Managing Diabetes with Lifestyle Changes (1)

Diabetes statistics are staggering. The numbers have drastically risen from 108 million in 1980 to 422 million in 2014(2). A recent study states that India is home to almost 64.5 million people suffering from diabetes, making it one of the top three countries for the global diabetic population(2). Diabetes is thus, a serious public health issue, but one that can be managed and in some cases, prevented.(2)

Most people who develop diabetes are overweight or obese. With changes in lifestyle and nutrition, people with diabetes can live well and decrease the more serious risks of the condition.


Manage Diabetes with Small Changes(1)

When people are first diagnosed with diabetes, they often feel like their days of eating normally are over. But research scientists at Abbott disagree. They believe that people with diabetes can live just as normal and active lives as everybody else.

People can manage their diabetes through exercise and diet changes. These small changes can have big payoffs. For instance, weight loss can have a huge impact. Losing 5 percent or more of body weight can lead to

Strive for healthy food choices, such as fruits, vegetables, whole grains, non-fat dairy, beans and lean meats and you’ll set yourself back on the path to good health.(1)

Be Choosy About Carbs(1)

In addition to monitoring the amount of carbohydrates you eat, focus on eating and drinking the right type - high fibre foods that minimize blood sugar response are your best bet.

Also, make sure you never skip meals. Skipping meals can make it more difficult to manage blood sugar. Regular meals, close to the same time every day, can help manage blood sugar levels and prevent overeating. Be mindful though that overeating can have equally adverse effects. Finally, to lose weight while managing diabetes, consider these three tips:(1,3)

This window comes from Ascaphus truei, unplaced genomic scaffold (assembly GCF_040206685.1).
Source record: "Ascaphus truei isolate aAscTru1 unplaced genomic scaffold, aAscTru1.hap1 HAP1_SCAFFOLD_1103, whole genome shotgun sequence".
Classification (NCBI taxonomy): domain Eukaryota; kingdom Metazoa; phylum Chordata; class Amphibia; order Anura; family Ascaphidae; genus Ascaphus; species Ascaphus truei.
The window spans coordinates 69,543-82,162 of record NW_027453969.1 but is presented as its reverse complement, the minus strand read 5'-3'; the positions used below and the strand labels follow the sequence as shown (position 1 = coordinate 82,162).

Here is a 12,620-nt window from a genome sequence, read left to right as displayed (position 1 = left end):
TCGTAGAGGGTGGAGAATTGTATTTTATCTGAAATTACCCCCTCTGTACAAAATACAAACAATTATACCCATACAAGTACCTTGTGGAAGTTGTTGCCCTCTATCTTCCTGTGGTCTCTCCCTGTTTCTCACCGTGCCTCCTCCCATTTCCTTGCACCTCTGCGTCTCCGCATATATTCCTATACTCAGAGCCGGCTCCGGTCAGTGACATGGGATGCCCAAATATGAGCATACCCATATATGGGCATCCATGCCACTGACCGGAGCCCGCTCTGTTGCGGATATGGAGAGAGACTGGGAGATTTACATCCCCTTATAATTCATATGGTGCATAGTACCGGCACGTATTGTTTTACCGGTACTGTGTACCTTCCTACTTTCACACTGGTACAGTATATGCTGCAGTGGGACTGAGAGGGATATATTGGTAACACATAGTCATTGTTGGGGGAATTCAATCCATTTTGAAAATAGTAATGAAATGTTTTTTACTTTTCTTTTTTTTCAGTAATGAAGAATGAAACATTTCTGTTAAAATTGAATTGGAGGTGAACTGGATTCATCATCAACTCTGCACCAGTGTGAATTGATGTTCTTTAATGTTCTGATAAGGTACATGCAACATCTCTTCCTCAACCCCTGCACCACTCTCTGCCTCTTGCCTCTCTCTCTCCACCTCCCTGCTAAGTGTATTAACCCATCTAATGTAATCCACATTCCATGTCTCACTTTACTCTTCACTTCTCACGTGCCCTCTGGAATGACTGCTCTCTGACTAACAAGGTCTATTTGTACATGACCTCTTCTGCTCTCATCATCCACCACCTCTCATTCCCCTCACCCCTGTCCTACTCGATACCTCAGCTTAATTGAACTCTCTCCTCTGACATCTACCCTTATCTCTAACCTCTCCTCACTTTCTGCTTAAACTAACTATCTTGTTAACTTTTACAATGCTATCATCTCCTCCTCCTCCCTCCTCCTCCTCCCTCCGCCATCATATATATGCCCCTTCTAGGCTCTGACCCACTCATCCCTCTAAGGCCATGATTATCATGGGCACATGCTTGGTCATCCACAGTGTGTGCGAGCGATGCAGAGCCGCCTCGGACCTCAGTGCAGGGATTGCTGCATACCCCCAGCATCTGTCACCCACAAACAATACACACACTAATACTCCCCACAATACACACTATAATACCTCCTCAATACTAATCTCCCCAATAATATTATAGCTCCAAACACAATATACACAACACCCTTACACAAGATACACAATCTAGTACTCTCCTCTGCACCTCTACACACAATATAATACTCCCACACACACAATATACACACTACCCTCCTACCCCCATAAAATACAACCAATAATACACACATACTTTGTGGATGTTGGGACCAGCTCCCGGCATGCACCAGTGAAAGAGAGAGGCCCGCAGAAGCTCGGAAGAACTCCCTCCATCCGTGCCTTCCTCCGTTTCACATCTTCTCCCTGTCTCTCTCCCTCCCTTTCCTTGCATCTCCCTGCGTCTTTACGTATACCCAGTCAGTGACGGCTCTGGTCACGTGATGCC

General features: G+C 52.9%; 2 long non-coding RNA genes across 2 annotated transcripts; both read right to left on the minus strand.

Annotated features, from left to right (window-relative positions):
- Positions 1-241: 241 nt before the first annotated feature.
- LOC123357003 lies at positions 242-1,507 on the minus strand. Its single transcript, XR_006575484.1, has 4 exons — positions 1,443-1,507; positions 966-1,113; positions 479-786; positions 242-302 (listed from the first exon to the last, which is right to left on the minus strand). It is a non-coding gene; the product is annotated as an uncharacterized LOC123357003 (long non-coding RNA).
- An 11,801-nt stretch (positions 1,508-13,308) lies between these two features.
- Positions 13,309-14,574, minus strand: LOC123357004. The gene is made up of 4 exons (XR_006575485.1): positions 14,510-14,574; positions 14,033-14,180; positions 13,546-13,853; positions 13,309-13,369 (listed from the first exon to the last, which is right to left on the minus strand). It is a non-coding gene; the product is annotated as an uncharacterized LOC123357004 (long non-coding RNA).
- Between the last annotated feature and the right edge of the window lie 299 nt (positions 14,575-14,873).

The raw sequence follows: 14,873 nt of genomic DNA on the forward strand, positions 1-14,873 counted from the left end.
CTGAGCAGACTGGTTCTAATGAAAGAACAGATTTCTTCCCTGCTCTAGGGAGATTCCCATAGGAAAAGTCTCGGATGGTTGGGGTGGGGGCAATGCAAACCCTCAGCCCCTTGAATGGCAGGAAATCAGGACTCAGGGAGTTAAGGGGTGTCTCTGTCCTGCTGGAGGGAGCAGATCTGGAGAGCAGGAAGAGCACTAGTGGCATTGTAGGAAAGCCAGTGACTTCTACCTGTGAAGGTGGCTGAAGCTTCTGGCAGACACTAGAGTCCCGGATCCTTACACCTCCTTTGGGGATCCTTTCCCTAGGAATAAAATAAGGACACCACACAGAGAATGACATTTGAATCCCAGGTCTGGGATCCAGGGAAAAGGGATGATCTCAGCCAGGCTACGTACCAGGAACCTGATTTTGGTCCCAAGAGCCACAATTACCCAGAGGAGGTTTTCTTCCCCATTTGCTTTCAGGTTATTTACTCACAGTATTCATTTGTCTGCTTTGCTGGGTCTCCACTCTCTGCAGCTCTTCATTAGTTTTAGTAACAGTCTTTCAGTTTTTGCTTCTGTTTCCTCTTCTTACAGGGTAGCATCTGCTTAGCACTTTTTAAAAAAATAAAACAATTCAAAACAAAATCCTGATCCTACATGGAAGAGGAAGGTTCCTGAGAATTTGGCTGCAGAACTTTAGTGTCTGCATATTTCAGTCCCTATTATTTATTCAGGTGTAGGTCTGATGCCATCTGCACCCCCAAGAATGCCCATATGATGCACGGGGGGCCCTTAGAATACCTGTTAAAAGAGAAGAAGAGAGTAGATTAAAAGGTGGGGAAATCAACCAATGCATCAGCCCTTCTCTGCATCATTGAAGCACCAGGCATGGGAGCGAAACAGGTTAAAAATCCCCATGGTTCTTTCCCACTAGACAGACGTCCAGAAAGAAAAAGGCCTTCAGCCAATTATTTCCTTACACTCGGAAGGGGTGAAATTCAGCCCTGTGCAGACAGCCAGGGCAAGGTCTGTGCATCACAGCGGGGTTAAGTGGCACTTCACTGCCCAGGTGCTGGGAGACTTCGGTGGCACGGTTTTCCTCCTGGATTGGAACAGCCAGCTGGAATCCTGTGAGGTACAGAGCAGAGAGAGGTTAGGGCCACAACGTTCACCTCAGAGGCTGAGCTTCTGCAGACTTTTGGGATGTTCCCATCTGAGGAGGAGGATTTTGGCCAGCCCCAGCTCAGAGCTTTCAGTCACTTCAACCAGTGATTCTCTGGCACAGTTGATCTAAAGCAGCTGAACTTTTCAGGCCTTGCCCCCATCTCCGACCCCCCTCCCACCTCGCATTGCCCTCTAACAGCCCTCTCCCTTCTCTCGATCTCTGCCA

1. Set realistic goals

Gradual change is more likely to lead to permanent change. Break larger weight loss and fitness goals into smaller ones. Think beyond the number on a scale when and rely on a measuring tape to track changes to your waist, hips, thigh and upper arm.(1)


2. Keep a food journal

Plan your meals ahead of time and get accustomed to portion control by measuring and documenting all your food and drinks for at least two weeks. By writing down how you feel before and after eating, you can determine triggers that might cause you to eat, such as stress, boredom and anger.(4)


3. Exercise regularly

According to studies, exercising consistently can lower blood glucose and improve A1C levels. The association recommends 30 minutes of moderate-to-vigorous-intensity aerobic exercise at least five days a week, or a total of 150 minutes per week. Talk to your doctor before starting an exercise routine.(1,5)